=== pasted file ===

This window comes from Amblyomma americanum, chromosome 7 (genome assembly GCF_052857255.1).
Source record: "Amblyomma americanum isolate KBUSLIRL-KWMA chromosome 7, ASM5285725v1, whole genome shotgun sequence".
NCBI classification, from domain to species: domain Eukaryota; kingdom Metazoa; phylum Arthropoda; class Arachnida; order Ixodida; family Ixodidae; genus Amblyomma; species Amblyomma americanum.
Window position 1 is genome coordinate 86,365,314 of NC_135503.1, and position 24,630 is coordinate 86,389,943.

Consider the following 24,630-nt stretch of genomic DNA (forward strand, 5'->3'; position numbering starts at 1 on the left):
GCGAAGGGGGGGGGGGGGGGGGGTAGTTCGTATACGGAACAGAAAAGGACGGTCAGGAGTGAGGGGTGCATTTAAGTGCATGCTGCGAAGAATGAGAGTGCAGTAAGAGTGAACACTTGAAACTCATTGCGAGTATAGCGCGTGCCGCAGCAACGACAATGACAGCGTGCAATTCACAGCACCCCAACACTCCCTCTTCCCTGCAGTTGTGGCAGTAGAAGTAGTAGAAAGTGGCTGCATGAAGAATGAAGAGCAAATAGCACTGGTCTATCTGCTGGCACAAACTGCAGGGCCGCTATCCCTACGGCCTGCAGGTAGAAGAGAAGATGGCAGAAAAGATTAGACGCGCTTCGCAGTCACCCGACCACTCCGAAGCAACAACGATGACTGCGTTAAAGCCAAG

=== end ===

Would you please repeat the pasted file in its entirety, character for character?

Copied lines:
This window comes from Amblyomma americanum, chromosome 7 (genome assembly GCF_052857255.1).
Source record: "Amblyomma americanum isolate KBUSLIRL-KWMA chromosome 7, ASM5285725v1, whole genome shotgun sequence".
NCBI classification, from domain to species: domain Eukaryota; kingdom Metazoa; phylum Arthropoda; class Arachnida; order Ixodida; family Ixodidae; genus Amblyomma; species Amblyomma americanum.
Window position 1 is genome coordinate 86,365,314 of NC_135503.1, and position 24,630 is coordinate 86,389,943.

Consider the following 24,630-nt stretch of genomic DNA (forward strand, 5'->3'; position numbering starts at 1 on the left):
GCGAAGGGGGGGGGGGGGGGGGGTAGTTCGTATACGGAACAGAAAAGGACGGTCAGGAGTGAGGGGTGCATTTAAGTGCATGCTGCGAAGAATGAGAGTGCAGTAAGAGTGAACACTTGAAACTCATTGCGAGTATAGCGCGTGCCGCAGCAACGACAATGACAGCGTGCAATTCACAGCACCCCAACACTCCCTCTTCCCTGCAGTTGTGGCAGTAGAAGTAGTAGAAAGTGGCTGCATGAAGAATGAAGAGCAAATAGCACTGGTCTATCTGCTGGCACAAACTGCAGGGCCGCTATCCCTACGGCCTGCAGGTAGAAGAGAAGATGGCAGAAAAGATTAGACGCGCTTCGCAGTCACCCGACCACTCCGAAGCAACAACGATGACTGCGTTAAAGCCAAG